Commonly, there is a big drop in violations between the first and second month of operation, as people become aware of the enforcement system and alter their driving behavior, the representative said.
“Up to a 44 percent reduction in violations,” he said. That reduction greatly reduces the number of potential accidents and saves lives, he added.
RedFlex claims to lead in Texas with 63 percent of the market share, providing mounted camera and video equipment at intersections to record red-light violations.
The study will consist of mounting cameras and presenting traffic data over a month’s time to a citizens committee for analysis, along with recommended plans for the best use of the system.
There is no cost for the study. The company recoups its cost from generated citations, should the council decide to implement the system.
Recorded images and data of red light violations are packaged and sent to the city for a judgment by an officer or designated person, who then sends out the citation.
RedFlex mails the citation to the violator. The violator calls Redflex with any questions on their 24-hour customer service line. Images may also be pulled up on the Internet by those receiving citations.
Three photos are taken, one of the car approaching the red light at a speed not likely to be able to make the stop; a second one of the car going through the intersection and a third of a close-up of the license plate on the vehicle. A 12-second video of the movement is also recorded, a RedFlex representative explained.
The video also means law enforcement doesn’t have to go through recreation of the accident scene as it is captured on the video.
“No calls go to the city about the violation,” he said. “We walk them through the whole process.”
Fees are paid to RedFlex, who takes a percentage and forwards the rest to the city, who takes out their own administrative fee and than splits the rest with the state, he explained.
Funds sent to the state are tracked and used for upgrades to regional trauma services, he added.
The funds the city collects may also be used to build up the city’s own preventative safety programs.
The database being built by images captured by the system may also be used for Amber alerts, felony warrants and other needs, he said.
No pictures are recorded of vehicle operators or occupants in Texas, as state law says the vehicle’s owner is responsible, instead of the vehicle operator. RedFlex is in operation in nearly all 50 states, he said.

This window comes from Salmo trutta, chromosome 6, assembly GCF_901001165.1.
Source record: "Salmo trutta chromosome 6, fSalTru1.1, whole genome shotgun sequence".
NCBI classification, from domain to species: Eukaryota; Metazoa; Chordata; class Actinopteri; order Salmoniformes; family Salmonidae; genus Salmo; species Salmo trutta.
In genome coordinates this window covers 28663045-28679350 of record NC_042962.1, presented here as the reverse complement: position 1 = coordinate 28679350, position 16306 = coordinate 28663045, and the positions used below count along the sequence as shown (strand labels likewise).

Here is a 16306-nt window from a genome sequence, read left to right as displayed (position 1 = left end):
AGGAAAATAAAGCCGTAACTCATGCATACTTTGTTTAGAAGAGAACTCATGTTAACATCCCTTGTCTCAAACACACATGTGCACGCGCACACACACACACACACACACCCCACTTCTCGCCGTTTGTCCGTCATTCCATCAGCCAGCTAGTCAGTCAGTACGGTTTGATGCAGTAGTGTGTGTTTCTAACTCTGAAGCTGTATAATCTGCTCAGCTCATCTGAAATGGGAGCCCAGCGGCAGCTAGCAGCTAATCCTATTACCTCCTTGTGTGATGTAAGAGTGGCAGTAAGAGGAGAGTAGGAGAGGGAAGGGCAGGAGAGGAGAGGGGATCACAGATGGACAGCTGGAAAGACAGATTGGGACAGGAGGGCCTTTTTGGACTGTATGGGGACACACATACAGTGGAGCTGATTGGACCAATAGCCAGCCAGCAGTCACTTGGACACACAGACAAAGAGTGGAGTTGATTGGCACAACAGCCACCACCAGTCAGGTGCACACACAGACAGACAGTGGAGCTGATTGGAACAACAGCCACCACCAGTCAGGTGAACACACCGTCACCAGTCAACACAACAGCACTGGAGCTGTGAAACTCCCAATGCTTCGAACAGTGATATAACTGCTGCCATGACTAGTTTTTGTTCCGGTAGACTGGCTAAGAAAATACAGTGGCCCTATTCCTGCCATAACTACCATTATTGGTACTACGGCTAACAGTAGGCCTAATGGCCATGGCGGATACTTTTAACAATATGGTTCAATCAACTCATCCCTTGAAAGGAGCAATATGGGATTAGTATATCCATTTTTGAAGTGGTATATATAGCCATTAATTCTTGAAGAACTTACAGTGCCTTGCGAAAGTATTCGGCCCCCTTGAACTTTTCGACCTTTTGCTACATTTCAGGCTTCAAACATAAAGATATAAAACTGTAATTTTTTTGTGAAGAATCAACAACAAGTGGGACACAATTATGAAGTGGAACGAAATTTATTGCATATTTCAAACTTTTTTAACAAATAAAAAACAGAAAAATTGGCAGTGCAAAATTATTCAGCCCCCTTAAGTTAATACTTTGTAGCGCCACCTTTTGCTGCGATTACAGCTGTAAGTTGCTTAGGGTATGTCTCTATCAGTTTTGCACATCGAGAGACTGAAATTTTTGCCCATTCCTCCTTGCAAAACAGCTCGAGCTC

“The service is cost-neutral to the city,” the representative said.
In other business, council members:
• agreed to contract with Bureau Veritas North America Inc. to help the city review development plans and provide inspection services of residential and commercial projects, as needed.
The city attorney was reviewing the contract first, city administrator Gerry Boren said.
The eight-year-old company has been providing this third-party service to about 100 cities in Texas.
Its workforce is made up of retired contractors, military men and former city building inspectors. All are certified in specific areas of expertise, including fire suppression systems (sprinkler systems), representative Rick Herzberger said.
“You mean if another Landers project came in, they could track the permits, code enforcement, everything?” councilman Mel Hayes asked.
“Yes,” Herzberger answered.
“I like that,” Hayes responded.
“We need you,” Mayor Paul Eaton said.
• adopted a package of North Central Texas Council of Governments amendments pertaining to fire prevention and the installation of automatic sprinkler systems in any new building of 6,000 square feet or more.
• created a masonry standard ordinance, requiring new structures built in the local and general business districts of the city to provide a fire resistant facade covering a minimum of 60 percent of the building.
Other code standards were also set regarding roof pitch facing roadways and screening roof structures from view.
• decided to close city offices both Thursday, Christmas Day, and Friday, Dec. 26.
• cancelled the council’s regular Dec. 23 meeting.